CINCINNATI, OH (FOX19) - A charter amendment aimed at reforming Cincinnati's troubled pension system was passed out of council Tuesday. The vote was required since the needed signatures were in place supporting the initiative.
All council members oppose the ballot initiative that will soon be in front of voters. They do not, however, all agree on whether the city is doing enough on its own to rein in the $860 million dollars of unfunded pension liability.
Cincinnati for Pension Reform has responded to city concerns raised in an August 5 report from the City Manager.
Current and former city workers filed into chambers Tuesday to hear what council had to say about the proposed amendment.
"In my eyes I think we did what we were supposed to do and council has not met their obligations," city retiree Bernadette Watson said of pension contributions.
"It's very easy to just throw out there 'Let's just push out the retirement age, let's change the COLA', and what's important for both our employees to know as well as the public to know is that this council adopted some of the most sweeping changes to any public pension system in the country for current and future employees," mayoral candidate Roxanne Qualls said of the initiative.
Qualls argues those changes solve the pension issues long-term. Her plan for dealing with the pension problem is laid out on her campaign website.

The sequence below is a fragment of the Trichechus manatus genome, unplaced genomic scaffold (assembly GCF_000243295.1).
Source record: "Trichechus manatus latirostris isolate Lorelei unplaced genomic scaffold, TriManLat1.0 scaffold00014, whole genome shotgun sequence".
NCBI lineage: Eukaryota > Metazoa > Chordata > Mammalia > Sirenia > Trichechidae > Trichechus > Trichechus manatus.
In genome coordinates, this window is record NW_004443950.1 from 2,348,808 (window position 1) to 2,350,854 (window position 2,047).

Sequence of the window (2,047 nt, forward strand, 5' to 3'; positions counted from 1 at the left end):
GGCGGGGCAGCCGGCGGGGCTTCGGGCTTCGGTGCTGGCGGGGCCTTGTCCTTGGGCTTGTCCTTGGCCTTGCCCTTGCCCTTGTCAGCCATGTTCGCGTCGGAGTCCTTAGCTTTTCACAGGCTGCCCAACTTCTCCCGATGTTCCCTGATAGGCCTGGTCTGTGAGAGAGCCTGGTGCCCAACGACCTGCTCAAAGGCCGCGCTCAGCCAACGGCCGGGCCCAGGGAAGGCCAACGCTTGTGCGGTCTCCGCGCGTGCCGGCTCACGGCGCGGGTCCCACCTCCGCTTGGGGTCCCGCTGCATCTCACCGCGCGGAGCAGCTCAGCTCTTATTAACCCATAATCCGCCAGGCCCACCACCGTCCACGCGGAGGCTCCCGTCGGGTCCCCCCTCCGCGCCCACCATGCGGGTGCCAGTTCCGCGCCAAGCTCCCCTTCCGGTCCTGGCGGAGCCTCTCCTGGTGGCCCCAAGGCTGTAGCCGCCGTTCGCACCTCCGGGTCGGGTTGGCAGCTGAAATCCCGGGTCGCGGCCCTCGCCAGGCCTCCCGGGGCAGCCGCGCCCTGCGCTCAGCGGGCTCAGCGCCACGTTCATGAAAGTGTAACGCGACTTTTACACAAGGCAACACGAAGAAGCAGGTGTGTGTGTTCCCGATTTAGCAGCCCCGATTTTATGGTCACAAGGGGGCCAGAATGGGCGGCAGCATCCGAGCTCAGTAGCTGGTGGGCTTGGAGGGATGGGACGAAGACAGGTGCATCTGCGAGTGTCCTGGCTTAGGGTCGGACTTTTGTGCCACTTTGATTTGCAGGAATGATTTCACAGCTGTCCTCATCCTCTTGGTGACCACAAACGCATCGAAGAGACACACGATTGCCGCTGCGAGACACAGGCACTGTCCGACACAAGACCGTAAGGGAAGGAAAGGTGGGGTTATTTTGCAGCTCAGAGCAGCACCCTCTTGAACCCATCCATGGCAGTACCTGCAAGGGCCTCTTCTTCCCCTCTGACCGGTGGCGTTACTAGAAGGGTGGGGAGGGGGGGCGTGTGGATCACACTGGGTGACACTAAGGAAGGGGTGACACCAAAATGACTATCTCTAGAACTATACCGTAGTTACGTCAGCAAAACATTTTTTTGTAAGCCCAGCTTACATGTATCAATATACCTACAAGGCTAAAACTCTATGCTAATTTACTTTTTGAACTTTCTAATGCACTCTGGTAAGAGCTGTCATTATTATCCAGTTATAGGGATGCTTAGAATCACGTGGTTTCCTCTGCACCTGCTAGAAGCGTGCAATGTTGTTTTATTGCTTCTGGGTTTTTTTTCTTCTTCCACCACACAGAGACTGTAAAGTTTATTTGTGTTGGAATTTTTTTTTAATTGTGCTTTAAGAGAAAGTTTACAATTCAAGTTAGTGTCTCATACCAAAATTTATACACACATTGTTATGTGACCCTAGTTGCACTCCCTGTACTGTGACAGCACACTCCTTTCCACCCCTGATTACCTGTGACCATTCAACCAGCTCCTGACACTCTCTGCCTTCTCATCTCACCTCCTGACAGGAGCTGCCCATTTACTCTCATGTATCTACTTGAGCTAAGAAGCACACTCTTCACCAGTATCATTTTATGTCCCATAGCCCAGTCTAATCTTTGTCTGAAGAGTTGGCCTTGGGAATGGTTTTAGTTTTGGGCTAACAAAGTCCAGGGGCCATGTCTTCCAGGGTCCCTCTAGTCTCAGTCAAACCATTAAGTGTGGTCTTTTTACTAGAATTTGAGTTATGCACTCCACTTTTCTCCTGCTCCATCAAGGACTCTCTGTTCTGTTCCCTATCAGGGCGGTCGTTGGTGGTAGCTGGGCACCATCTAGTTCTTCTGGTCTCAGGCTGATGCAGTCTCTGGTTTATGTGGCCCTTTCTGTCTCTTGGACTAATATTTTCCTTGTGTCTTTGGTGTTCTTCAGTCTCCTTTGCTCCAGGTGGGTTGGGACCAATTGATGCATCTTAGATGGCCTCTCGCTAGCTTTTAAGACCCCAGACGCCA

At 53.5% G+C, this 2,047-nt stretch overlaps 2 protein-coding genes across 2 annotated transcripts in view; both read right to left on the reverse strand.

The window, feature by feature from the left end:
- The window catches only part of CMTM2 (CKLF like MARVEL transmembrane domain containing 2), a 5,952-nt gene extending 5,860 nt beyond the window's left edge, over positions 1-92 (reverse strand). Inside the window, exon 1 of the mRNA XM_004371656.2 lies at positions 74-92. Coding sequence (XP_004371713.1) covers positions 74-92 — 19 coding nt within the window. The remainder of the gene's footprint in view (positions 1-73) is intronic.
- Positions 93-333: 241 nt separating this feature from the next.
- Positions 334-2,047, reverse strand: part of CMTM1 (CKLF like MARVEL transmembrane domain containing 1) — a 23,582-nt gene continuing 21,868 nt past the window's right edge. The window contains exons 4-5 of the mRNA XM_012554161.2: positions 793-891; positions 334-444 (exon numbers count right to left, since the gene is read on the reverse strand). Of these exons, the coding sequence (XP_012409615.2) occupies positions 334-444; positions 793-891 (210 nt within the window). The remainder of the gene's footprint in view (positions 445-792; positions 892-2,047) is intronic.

On the other side, council member Chris Smitherman criticized the action of council.
"Even me disagreeing with what's going on the ballot, I don't think anyone here has any room to grandstand that they've done their job," he argued.
Smitherman, along with mayoral candidate John Cranley proposes increasing annual contributions to pay down the unfunded liability and looking at new investment strategies.
"There's an election coming up on four year terms and I think the retirees and our workers have the right to know what exactly this council intends to do about the pension problem," Cranley said, addressing council.
Even though fire and police employees are not a part of the city's pension system, they still have skin in the game if the amendment passes and budget cuts are made. Local 48 spokesperson Matt Alter urged taxpayers Tuesday to consider the consequences.
"They're going to have to really look at this and say 'Am I willing to cut, have massive cuts to my basic services that I pay taxes for or am I willing to pay more in taxes?" Alter emphasized.